Love Your Haters: How to Deal with Judgment in a Healthy Way
Feb 21, 2017
From childhood to adulthood, we all feel the need to be validated. Psychologists even say that the more appraisal we lacked as little kids, the greater the urge to get that appraisal during our later years.
It’s somehow logical and justifiable to continue seeking things you never got in the past, but dealing with people’s feedback is a slippery slope to climb even for the best-equipped and fiercest individuals out there.
Some people have a long history of criticism in their lives – their parents might have been judgmental people who always complained about everything their offspring said and did, constantly comparing them with other kids. And while the truth is that every person is unique, with qualities and imperfections that derive from birth to how you grew up, family members tend to overlook this and point out those traits in you that are in their opinion less than ideal.
As a matter of fact, whenever you are facing judgment you are confronted with someone else’s opinion which happens to be highly subjective and insufficiently understanding of you, your actions and intentions. But whether it comes from a parent, a friend, a spouse, a client, or a boss, criticism is equally hurtful because it is perceived as a negative energy instead of the positive, loving vibe that we all long for.
Expert studies have shown that you are more likely to remember negative feedback than praise. Interestingly enough, when it comes to your brain it takes about five positive events to make up for one negative incident. But science has also proved that our brain has to ability to swipe between different “folders in the archive” and change focus.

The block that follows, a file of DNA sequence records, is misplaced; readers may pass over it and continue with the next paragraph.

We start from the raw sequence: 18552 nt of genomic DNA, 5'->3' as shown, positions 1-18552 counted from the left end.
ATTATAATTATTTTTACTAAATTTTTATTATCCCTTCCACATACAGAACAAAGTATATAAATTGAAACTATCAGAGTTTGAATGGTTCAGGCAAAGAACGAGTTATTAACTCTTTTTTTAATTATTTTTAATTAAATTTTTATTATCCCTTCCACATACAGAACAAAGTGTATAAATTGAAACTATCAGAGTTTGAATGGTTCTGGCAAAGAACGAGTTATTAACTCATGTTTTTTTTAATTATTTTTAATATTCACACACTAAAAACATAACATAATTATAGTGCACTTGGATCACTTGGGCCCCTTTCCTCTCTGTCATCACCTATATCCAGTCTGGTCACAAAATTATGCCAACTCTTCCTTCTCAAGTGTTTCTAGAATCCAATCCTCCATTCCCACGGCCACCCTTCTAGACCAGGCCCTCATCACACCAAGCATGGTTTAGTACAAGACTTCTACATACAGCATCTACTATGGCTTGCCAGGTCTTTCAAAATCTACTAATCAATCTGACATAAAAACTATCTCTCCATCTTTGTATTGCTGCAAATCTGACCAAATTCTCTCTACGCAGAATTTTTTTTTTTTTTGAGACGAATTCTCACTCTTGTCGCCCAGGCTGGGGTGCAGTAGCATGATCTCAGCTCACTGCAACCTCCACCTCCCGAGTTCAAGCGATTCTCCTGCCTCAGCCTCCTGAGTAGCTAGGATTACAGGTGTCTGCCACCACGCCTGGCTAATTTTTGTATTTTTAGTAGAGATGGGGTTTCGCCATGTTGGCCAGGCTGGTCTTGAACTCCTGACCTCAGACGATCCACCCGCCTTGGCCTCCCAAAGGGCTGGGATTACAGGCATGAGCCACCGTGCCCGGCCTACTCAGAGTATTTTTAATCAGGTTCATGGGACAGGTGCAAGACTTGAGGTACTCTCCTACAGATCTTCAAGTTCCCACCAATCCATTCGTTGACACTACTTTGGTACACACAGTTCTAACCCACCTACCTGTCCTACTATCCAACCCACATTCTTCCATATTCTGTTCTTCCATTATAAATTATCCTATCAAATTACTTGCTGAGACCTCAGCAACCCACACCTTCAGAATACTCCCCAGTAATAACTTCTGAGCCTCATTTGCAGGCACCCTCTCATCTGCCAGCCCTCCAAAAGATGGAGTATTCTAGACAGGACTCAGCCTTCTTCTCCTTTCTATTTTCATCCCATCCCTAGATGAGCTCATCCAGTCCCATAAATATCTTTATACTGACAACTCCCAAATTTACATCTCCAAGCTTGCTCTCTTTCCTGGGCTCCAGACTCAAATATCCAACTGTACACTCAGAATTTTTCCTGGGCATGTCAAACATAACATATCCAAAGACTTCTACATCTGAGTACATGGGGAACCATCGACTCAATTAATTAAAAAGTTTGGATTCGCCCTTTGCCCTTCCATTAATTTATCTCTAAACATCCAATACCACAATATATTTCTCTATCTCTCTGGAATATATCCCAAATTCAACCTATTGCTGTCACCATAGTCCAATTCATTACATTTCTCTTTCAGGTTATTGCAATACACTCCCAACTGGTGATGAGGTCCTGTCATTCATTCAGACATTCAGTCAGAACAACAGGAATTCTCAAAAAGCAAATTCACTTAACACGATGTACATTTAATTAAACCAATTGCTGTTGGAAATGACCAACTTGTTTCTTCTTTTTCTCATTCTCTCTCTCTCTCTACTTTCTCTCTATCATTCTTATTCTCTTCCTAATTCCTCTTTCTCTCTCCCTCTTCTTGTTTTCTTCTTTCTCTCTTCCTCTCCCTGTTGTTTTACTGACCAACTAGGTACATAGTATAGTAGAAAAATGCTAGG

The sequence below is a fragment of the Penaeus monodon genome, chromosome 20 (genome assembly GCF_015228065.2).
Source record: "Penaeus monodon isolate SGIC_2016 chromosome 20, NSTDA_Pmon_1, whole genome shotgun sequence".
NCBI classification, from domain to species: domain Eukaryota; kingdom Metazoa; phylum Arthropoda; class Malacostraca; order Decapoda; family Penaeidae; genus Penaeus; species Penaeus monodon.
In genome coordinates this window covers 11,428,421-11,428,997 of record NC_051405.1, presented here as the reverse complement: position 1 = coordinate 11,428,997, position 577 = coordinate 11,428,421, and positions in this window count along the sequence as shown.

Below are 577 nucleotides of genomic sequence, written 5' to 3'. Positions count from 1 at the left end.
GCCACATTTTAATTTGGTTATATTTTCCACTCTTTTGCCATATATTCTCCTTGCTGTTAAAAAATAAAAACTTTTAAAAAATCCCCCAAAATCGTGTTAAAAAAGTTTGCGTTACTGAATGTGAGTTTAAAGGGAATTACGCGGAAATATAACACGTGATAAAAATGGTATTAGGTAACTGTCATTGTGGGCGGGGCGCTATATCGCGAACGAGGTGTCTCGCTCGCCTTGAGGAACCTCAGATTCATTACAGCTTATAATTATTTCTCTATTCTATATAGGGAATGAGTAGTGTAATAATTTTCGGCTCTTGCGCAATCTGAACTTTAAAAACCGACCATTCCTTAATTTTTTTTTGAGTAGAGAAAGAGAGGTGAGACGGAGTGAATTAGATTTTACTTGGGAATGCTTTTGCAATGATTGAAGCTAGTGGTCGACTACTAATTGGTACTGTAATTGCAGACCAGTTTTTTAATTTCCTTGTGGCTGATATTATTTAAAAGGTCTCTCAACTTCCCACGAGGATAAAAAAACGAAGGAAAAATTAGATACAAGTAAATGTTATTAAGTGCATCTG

If you are tormented about a certain person’s comments to you, you can make the conscious effort to switch off that voice and tune in to another, gentler and more favorable one. That is, in effect, what the power of positivity is all about: selecting whatever is useful and makes you happy out of a big pool of filthy stuff.
What’s on Your Mind?
Let’s remain in the head for a little while longer. Indeed, your brain is the ultimate computer that processes information and gets to decide what is saved and what goes in the trash. But what if one of its programs starts presenting running errors? Like you thinking and obsessing over being judged, while in reality hardly anyone does that to you.
This is not happening every time we think we are watched, pointed out or even talked about. It could be that a colleague at work stares at your new boots and not (as you might think) at your big calves, or that a stranger in the coffee shop laughs at your accent because he likes you, not because he doesn’t. It’s important to differentiate and correctly interpret other people’s reactions, because the “negative” sometimes resides in your head.
Don’t Fight Fire with Fire
In other words, when judgment does take place, it’s rarely productive to respond to haters by throwing hateful words back at them. Usually, hateful people simply criticize and then move on; projecting their own negativity is their way of overcoming their own fears, doubts and anxieties. When someone has a negative comment and makes sure that you hear it, use the power of positivity to recommit and refocus on your path: judgment can either stop you or just slow you down.
Negative opinions and judgmental people are toxic and detrimental to your personal growth and progress. Instead of answering with negativity or suppressing your feelings, try to implement these new measures. That way, you can fight judgment in a way that allows you to thrive.